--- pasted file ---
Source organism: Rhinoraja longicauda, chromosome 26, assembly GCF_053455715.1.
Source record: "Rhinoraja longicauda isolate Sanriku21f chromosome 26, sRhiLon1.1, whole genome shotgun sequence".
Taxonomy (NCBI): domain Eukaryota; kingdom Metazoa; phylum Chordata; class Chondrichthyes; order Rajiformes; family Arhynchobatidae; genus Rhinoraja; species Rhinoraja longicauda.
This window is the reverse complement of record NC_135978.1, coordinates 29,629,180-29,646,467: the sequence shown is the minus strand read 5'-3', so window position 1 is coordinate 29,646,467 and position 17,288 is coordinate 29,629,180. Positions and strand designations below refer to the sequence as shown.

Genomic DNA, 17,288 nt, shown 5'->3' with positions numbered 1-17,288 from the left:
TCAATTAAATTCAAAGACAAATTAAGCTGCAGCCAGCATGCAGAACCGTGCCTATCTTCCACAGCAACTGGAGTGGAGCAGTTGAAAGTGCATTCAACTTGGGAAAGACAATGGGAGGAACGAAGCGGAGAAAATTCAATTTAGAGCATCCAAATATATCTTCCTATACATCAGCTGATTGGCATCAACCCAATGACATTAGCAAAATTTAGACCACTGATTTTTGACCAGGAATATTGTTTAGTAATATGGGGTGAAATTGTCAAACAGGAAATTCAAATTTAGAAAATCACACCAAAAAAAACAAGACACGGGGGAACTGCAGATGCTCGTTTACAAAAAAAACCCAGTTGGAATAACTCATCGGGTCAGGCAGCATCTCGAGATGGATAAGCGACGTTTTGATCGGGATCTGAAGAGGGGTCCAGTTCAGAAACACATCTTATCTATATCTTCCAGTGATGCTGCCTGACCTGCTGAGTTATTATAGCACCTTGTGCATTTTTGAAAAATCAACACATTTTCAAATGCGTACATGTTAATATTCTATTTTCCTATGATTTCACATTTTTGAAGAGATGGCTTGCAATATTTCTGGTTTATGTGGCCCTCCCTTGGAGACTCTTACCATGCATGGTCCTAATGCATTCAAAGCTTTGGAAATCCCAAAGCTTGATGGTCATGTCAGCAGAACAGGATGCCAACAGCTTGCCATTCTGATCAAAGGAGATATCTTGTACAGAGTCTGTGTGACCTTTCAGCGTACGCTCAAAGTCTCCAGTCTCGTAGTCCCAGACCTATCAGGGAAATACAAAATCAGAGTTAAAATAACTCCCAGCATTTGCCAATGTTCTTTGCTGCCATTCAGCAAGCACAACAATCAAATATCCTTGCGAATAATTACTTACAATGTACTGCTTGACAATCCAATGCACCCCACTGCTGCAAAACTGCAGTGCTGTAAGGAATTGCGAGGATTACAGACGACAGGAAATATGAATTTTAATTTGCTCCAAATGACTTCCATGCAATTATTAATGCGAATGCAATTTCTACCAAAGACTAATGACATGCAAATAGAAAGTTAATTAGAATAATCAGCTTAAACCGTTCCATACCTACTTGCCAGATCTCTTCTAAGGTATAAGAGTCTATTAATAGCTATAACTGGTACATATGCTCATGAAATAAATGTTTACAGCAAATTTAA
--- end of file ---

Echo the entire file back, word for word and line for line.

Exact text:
Source organism: Rhinoraja longicauda, chromosome 26, assembly GCF_053455715.1.
Source record: "Rhinoraja longicauda isolate Sanriku21f chromosome 26, sRhiLon1.1, whole genome shotgun sequence".
Taxonomy (NCBI): domain Eukaryota; kingdom Metazoa; phylum Chordata; class Chondrichthyes; order Rajiformes; family Arhynchobatidae; genus Rhinoraja; species Rhinoraja longicauda.
This window is the reverse complement of record NC_135978.1, coordinates 29,629,180-29,646,467: the sequence shown is the minus strand read 5'-3', so window position 1 is coordinate 29,646,467 and position 17,288 is coordinate 29,629,180. Positions and strand designations below refer to the sequence as shown.

Genomic DNA, 17,288 nt, shown 5'->3' with positions numbered 1-17,288 from the left:
TCAATTAAATTCAAAGACAAATTAAGCTGCAGCCAGCATGCAGAACCGTGCCTATCTTCCACAGCAACTGGAGTGGAGCAGTTGAAAGTGCATTCAACTTGGGAAAGACAATGGGAGGAACGAAGCGGAGAAAATTCAATTTAGAGCATCCAAATATATCTTCCTATACATCAGCTGATTGGCATCAACCCAATGACATTAGCAAAATTTAGACCACTGATTTTTGACCAGGAATATTGTTTAGTAATATGGGGTGAAATTGTCAAACAGGAAATTCAAATTTAGAAAATCACACCAAAAAAAACAAGACACGGGGGAACTGCAGATGCTCGTTTACAAAAAAAACCCAGTTGGAATAACTCATCGGGTCAGGCAGCATCTCGAGATGGATAAGCGACGTTTTGATCGGGATCTGAAGAGGGGTCCAGTTCAGAAACACATCTTATCTATATCTTCCAGTGATGCTGCCTGACCTGCTGAGTTATTATAGCACCTTGTGCATTTTTGAAAAATCAACACATTTTCAAATGCGTACATGTTAATATTCTATTTTCCTATGATTTCACATTTTTGAAGAGATGGCTTGCAATATTTCTGGTTTATGTGGCCCTCCCTTGGAGACTCTTACCATGCATGGTCCTAATGCATTCAAAGCTTTGGAAATCCCAAAGCTTGATGGTCATGTCAGCAGAACAGGATGCCAACAGCTTGCCATTCTGATCAAAGGAGATATCTTGTACAGAGTCTGTGTGACCTTTCAGCGTACGCTCAAAGTCTCCAGTCTCGTAGTCCCAGACCTATCAGGGAAATACAAAATCAGAGTTAAAATAACTCCCAGCATTTGCCAATGTTCTTTGCTGCCATTCAGCAAGCACAACAATCAAATATCCTTGCGAATAATTACTTACAATGTACTGCTTGACAATCCAATGCACCCCACTGCTGCAAAACTGCAGTGCTGTAAGGAATTGCGAGGATTACAGACGACAGGAAATATGAATTTTAATTTGCTCCAAATGACTTCCATGCAATTATTAATGCGAATGCAATTTCTACCAAAGACTAATGACATGCAAATAGAAAGTTAATTAGAATAATCAGCTTAAACCGTTCCATACCTACTTGCCAGATCTCTTCTAAGGTATAAGAGTCTATTAATAGCTATAACTGGTACATATGCTCATGAAATAAATGTTTACAGCAAATTTAA